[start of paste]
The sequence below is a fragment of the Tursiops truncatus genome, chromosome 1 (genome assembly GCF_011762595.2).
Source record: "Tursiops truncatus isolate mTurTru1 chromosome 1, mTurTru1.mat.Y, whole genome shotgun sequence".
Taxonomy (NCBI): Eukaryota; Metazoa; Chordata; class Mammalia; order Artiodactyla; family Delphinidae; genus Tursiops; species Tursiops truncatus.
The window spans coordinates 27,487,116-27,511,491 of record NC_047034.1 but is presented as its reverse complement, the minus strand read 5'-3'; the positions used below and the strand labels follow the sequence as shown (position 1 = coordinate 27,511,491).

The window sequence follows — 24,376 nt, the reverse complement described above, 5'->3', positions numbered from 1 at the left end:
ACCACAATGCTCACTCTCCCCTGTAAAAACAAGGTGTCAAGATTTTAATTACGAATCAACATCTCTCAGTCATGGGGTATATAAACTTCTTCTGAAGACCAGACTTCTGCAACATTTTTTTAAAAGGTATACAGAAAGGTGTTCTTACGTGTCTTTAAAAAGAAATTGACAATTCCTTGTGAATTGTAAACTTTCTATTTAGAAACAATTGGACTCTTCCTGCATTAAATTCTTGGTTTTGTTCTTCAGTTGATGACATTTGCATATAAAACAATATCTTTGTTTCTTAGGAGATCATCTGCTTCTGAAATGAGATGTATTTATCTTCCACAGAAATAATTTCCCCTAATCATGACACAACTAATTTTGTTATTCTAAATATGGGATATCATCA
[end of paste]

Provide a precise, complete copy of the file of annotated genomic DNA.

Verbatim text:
The sequence below is a fragment of the Tursiops truncatus genome, chromosome 1 (genome assembly GCF_011762595.2).
Source record: "Tursiops truncatus isolate mTurTru1 chromosome 1, mTurTru1.mat.Y, whole genome shotgun sequence".
Taxonomy (NCBI): Eukaryota; Metazoa; Chordata; class Mammalia; order Artiodactyla; family Delphinidae; genus Tursiops; species Tursiops truncatus.
The window spans coordinates 27,487,116-27,511,491 of record NC_047034.1 but is presented as its reverse complement, the minus strand read 5'-3'; the positions used below and the strand labels follow the sequence as shown (position 1 = coordinate 27,511,491).

The window sequence follows — 24,376 nt, the reverse complement described above, 5'->3', positions numbered from 1 at the left end:
ACCACAATGCTCACTCTCCCCTGTAAAAACAAGGTGTCAAGATTTTAATTACGAATCAACATCTCTCAGTCATGGGGTATATAAACTTCTTCTGAAGACCAGACTTCTGCAACATTTTTTTAAAAGGTATACAGAAAGGTGTTCTTACGTGTCTTTAAAAAGAAATTGACAATTCCTTGTGAATTGTAAACTTTCTATTTAGAAACAATTGGACTCTTCCTGCATTAAATTCTTGGTTTTGTTCTTCAGTTGATGACATTTGCATATAAAACAATATCTTTGTTTCTTAGGAGATCATCTGCTTCTGAAATGAGATGTATTTATCTTCCACAGAAATAATTTCCCCTAATCATGACACAACTAATTTTGTTATTCTAAATATGGGATATCATCA